Lockheed cuts 4,000 jobs
I’ve been hearing for months that, with shrinking budgets, there is overcapacity in the government services portion of the market, and Lockheed Martin’s announcement today about closing facilities and cutting 4,000 employees pretty much proves it.
The layoffs and closings affect four of the company’s sectors, including Information Systems and Global Solutions, which will lose 600 people with the closing of its Goodyear, Ariz., facility.
Work being done in Goodyear is primarily command, control, communications, computers, intelligence, surveillance and reconnaissance work and development of the synthetic-aperture radar technology.
By early 2015, the programs in Goodyear will be moved to Denver and Valley Forge, Pa.
Lockheed’s Space Systems will suffer the biggest hit with 1,250 employees losing their jobs. The company’s Newtown, Pa., space will close by early 2015, with commercial and military satellite work moving to Denver. About 350 jobs will be added in Denver either through relocations or new hires.
In Sunnyvale, Calif., Space Systems will lose 200 workers as operations are consolidated and four buildings are closed.
Mission Systems and Training will lose 500 workers with the closing of most of the Akron, Ohio, facility. Lockheed is keeping the Akron Air Dock operations open.
Finally, the Missiles and Fire Control sector will close its Horizon City, Texas, operations and move the Army Tactical Missile System work to a facility in Camden, Ark. Eleven jobs will be lost.
The company expects to eliminate another 2,000 positions through other ongoing efficiency moves.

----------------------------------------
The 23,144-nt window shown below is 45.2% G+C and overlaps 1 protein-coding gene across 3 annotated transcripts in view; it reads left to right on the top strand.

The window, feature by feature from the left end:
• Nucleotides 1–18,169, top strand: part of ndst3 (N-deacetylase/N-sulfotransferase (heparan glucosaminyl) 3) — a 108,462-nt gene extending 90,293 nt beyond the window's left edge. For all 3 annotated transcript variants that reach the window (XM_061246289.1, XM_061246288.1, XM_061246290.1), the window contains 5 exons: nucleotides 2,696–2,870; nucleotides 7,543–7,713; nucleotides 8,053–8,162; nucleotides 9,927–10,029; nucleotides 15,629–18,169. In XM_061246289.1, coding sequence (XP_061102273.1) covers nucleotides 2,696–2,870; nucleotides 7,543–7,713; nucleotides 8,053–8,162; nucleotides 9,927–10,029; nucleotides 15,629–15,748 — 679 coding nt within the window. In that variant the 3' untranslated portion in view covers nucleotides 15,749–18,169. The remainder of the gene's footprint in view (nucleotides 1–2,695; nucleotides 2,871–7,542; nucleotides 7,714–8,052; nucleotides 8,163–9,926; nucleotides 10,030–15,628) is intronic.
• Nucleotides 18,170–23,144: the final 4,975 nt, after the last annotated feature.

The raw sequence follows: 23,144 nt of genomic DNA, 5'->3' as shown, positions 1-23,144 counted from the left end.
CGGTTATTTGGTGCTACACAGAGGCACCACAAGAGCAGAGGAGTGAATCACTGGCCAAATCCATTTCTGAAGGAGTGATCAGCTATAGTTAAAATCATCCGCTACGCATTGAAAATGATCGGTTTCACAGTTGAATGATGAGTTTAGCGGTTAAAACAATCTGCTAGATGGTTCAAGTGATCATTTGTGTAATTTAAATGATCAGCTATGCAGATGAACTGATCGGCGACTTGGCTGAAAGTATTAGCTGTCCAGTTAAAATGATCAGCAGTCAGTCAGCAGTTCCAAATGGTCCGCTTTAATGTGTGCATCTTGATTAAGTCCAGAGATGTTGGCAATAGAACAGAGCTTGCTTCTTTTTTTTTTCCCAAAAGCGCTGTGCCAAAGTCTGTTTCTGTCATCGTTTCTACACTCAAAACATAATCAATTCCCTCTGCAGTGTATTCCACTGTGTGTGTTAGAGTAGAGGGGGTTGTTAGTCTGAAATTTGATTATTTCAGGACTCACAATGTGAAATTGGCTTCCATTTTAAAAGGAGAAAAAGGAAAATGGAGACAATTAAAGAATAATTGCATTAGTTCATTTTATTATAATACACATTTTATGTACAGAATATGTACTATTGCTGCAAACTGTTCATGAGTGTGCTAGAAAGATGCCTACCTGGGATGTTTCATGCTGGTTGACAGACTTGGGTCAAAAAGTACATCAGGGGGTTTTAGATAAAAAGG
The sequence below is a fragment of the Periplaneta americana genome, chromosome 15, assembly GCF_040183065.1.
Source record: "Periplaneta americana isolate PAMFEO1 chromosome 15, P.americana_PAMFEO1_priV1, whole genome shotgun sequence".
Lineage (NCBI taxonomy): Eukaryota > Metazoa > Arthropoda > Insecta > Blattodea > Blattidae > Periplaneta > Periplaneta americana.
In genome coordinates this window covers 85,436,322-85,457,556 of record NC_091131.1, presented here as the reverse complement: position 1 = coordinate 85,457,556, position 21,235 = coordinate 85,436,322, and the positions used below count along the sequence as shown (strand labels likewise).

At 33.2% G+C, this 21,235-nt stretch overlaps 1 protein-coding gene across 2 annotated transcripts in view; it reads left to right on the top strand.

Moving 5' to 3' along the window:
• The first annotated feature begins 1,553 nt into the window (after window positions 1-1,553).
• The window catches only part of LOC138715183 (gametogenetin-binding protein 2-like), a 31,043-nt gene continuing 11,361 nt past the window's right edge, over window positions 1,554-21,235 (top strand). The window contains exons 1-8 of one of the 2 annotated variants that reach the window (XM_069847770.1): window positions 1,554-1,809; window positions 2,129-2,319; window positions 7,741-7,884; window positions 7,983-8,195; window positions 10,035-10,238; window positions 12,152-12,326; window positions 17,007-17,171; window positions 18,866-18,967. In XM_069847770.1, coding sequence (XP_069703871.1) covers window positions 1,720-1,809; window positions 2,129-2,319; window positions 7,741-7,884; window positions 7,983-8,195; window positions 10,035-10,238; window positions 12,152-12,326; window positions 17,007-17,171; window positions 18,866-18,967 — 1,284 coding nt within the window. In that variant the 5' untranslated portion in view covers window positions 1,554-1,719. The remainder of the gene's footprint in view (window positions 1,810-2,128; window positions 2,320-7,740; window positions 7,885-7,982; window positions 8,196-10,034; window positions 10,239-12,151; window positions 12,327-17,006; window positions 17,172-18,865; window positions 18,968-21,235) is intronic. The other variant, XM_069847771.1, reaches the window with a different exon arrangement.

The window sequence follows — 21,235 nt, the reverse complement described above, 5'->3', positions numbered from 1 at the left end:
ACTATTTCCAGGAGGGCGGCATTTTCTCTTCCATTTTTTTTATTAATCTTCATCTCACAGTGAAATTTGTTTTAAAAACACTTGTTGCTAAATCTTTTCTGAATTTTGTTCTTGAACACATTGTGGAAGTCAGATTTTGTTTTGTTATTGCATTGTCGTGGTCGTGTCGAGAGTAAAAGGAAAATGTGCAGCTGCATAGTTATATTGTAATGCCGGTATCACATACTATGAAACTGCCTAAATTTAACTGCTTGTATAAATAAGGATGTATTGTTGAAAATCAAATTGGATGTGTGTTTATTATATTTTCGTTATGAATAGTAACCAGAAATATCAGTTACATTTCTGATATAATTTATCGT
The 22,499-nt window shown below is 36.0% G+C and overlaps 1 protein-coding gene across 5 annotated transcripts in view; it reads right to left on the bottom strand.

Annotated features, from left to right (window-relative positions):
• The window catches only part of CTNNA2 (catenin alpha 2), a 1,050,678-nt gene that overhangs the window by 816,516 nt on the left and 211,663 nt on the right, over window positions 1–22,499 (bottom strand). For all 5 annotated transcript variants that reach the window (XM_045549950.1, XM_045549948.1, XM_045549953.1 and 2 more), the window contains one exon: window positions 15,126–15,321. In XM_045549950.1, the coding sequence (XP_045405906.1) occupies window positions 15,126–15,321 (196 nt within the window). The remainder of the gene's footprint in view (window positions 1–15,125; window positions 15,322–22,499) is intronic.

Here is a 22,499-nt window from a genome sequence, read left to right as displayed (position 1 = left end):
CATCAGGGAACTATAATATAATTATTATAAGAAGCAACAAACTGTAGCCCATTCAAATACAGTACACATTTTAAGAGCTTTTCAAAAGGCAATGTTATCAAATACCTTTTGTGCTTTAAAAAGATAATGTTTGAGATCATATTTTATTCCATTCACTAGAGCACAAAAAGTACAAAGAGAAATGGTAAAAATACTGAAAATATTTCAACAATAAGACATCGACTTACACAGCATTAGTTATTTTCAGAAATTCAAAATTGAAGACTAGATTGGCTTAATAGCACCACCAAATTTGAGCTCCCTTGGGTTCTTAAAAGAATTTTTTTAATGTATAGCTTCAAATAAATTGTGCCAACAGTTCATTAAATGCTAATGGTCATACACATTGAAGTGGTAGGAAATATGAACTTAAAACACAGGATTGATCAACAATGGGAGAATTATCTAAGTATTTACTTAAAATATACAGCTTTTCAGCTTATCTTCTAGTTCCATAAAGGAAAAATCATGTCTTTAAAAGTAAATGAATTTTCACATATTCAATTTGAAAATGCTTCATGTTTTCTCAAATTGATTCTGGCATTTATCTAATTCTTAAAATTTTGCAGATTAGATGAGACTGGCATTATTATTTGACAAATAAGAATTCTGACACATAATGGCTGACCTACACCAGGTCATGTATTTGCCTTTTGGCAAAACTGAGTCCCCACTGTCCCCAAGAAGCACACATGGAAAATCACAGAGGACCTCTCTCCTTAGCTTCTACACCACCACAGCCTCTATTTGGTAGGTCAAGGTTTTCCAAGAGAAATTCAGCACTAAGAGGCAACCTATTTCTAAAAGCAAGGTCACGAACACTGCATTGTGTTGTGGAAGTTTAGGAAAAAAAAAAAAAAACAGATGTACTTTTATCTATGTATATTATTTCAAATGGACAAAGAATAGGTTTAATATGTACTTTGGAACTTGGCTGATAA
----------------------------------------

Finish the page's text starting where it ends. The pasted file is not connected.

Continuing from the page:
“I regret these actions will adversely impact some of our colleagues who have made tremendous contributions to our corporation, their communities and our country,” Lockheed CEO Marillyn Hewson said in a memo to employees. Since 2008, Lockheed has reduced its headcount from 146,000 to 116,000.
Lockheed, of course, isn’t alone in making these tough decisions, but at its size, even a 1 percent reduction in force impacts thousands of people.
The moves are emblematic of the drastic changes the market is going through, and will continue to go through for the next 18 months to two years, especially with the uncertainty around budgets.
“It’s another indication of how companies are streamlining and reducing their cost structures to adjust to the fiscal realities,” said Stan Soloway, president of the Professional Services Council. “The question is and will remain just how deep they can cut without losing critical capability.”
That’s the scary part because while budgets are cut and companies cut positions, the pace of the mission doesn’t go down. If anything, the tempo of missions continues to increase. Just look at our ongoing response to the typhoon in the Philippines.
The frustrating thing is that until Congress and the White House get their act together and establish a stable, predictable budget process, we’ll continue to see more contraction in the market place.
Unfortunately, Lockheed’s actions today aren’t the end of the process; there is going to be more pain across the market.
Posted by Nick Wakeman on Nov 14, 2013 at 9:49 AM